Pakistan sets election for January, likely minus Imran Khan
The Election Commission of Pakistan (ECP) last Thursday announced a general election for January, almost three months later than scheduled, removing political uncertainty over the timing to help salvage a falling economy.
Elections in the politically and economically troubled South Asian nation were due to be held in November, but were delayed due to fresh demarcation of constituencies under a new census.
An ECP statement said the vote will take place late in January after the conclusion of a process that includes filing nomination papers, appeals and campaigning.
Pakistan is currently being run by a caretaker government under interim Prime Minister Anwaar ul Haq Kakar that is meant to oversee a general election. Originally, elections were to be held within 90 days of the dissolution of the lower house of parliament in August.
The election commission has already questioned the impartiality of the caretaker government led by Kakar, who comes from a pro-military party, saying it appears to be aligned with the opponents of jailed former Prime Minister Imran Khan.
The powerful armed forces have ruled the country for over three decades of its 76-year history and wield enormous influence in politics, including making and breaking civilian governments.
Election results are rarely accepted across the board in Pakistan and perceptions of bias could cast a further shadow over the credibility of the process.
Despite the delay, the announcement eases political uncertainty about when the polls would be held as the country struggles to stay on a narrow stabilisation path under a $3 billion bailout plan by International Monetary Fund (IMF).
Analysts and political parties have been demanding that the elections be held as soon as possible to boost confidence in the ailing $350 billion economy, which is currently suffering from high inflation, low growth and a weak currency.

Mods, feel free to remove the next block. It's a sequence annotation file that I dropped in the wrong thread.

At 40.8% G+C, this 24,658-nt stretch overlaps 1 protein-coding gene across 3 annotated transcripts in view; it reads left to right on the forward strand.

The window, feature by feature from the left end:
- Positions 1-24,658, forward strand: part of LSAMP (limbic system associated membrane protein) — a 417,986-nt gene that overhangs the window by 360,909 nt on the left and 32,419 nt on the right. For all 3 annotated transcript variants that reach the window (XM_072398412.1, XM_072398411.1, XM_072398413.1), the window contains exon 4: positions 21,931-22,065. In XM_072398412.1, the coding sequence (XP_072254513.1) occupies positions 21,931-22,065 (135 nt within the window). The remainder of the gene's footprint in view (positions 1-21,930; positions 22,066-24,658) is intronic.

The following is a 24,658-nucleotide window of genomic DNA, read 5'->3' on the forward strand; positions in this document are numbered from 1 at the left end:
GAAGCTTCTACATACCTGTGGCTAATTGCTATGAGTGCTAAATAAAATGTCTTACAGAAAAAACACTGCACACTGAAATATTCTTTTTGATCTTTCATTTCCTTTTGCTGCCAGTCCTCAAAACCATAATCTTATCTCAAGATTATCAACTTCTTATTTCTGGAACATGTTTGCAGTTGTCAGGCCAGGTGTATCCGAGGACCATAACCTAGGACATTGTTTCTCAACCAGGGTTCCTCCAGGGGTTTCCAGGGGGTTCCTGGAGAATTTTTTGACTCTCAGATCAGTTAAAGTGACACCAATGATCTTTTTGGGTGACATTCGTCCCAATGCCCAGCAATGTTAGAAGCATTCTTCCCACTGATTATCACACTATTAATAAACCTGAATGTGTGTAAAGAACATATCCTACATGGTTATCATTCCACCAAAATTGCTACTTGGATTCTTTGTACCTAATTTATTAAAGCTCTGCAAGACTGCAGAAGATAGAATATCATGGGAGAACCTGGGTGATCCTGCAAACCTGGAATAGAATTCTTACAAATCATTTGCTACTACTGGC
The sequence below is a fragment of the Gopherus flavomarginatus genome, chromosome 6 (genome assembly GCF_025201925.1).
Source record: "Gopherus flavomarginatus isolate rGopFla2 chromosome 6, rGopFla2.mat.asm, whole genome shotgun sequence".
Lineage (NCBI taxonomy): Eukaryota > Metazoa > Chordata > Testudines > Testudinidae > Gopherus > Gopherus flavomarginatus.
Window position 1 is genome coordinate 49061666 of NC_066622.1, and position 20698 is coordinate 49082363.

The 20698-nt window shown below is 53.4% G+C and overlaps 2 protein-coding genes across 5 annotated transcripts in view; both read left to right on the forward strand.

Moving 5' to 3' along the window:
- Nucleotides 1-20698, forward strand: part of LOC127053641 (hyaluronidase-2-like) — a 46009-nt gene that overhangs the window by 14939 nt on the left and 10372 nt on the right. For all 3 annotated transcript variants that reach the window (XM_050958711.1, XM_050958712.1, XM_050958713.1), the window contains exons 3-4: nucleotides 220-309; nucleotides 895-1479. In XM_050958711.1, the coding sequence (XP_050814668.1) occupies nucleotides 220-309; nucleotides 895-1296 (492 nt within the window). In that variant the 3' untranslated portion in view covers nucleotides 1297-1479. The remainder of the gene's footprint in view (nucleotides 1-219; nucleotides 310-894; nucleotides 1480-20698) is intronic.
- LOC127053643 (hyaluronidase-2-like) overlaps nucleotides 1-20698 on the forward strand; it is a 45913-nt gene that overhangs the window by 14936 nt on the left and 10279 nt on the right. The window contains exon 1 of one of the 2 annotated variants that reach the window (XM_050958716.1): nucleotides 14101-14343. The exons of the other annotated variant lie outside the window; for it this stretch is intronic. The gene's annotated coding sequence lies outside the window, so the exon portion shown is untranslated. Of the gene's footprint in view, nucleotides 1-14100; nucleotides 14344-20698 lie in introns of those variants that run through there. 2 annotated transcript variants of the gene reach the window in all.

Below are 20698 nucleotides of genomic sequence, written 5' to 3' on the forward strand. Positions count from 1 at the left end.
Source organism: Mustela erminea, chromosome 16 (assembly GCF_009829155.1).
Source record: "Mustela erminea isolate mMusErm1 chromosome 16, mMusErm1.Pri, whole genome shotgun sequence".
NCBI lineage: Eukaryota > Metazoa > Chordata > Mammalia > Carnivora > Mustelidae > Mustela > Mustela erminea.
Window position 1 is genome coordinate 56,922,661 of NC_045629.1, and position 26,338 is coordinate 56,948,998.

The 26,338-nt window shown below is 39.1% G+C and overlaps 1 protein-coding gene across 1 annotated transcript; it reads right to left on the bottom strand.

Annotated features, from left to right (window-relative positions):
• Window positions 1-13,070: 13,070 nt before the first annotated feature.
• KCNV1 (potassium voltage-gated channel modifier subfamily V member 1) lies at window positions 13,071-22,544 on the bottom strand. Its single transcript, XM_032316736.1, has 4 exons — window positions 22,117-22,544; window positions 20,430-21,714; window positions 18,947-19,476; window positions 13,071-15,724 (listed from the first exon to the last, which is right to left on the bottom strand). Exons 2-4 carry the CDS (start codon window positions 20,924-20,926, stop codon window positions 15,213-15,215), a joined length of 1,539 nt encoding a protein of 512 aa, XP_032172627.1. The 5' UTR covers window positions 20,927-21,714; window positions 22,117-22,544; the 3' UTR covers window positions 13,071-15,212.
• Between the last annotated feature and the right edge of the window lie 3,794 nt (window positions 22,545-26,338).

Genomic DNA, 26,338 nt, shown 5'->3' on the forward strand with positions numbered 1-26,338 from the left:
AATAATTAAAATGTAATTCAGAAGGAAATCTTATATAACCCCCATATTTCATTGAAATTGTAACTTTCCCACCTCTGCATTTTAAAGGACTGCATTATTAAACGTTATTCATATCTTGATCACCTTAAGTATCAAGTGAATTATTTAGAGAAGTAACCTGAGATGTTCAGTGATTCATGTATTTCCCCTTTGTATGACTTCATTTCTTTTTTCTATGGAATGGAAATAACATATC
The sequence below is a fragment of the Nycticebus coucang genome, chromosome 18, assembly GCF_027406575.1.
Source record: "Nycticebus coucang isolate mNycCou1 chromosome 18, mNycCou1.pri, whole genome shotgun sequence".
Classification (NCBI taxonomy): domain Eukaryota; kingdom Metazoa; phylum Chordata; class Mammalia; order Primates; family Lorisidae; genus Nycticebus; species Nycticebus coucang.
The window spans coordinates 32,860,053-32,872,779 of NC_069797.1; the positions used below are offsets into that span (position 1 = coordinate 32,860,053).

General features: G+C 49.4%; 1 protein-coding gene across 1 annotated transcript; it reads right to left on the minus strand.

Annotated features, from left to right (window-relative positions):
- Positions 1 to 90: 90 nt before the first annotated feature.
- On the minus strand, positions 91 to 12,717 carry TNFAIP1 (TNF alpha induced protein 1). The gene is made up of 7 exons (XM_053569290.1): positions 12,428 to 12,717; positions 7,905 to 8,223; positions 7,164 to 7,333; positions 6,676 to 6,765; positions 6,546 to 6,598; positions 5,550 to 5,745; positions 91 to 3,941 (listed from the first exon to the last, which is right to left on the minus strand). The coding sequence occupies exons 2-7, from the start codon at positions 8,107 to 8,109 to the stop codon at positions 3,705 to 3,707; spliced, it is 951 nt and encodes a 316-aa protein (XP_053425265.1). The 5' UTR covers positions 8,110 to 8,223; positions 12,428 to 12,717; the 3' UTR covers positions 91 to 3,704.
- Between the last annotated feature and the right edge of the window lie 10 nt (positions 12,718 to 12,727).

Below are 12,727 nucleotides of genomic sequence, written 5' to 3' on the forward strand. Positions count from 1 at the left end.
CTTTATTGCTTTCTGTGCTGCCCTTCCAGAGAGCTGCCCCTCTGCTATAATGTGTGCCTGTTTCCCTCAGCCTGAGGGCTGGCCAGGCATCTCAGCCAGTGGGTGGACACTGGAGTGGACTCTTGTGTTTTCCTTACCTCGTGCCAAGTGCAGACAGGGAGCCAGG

The Asian Development Bank also endorsed this view in a report this week, saying a smooth election process would help bring the economy back on track.
Pakistan's benchmark index KSE100 shot up more than 550 points immediately following the announcement, closing 0.7% up. "News on the election is a major positive, which is expected to restore investor confidence in the system," said Fahad Rauf, head of research at Ismail Iqbal Securities.
Conversely, Pakistan's dollar-denominated government bonds slipped by as much as 1 cent on Thursday after the announcement that the elections would be delayed.
Who are the main contenders?
As it stands, former premier Khan, the main opposition leader, cannot fight this election after he was barred from public office for five years after a corruption investigation.
Khan's Pakistan Tehreek-e-Insaf (PTI) will hope to exploit supporters' sympathy and anger and repeat its 2018 victory. But amidst a continuing standoff with the military, the PTI's prospects hinge on a detente with the generals, which looks unlikely.
There are two other main contenders to lead the next government: the Pakistan Muslim League-Nawaz (PML-N) of the last prime minister Shehbaz Sharif and the Pakistan Peoples Party (PPP).
Three-time premier Nawaz Sharif, the brother of Shehbaz and whose PML-N was the senior partner in the last coalition government, is seeking a return from exile. But with a corruption conviction against him still in force, Shehbaz remains a front runner to return to power.
Bilawal Bhutto Zardari, 34, the young chairman of the PPP and son of former prime minister Benazir Bhutto, is another key candidate. He made waves locally and in foreign capitals in his first government job as foreign minister in the outgoing government, and is widely seen as a future premier. (Reuters)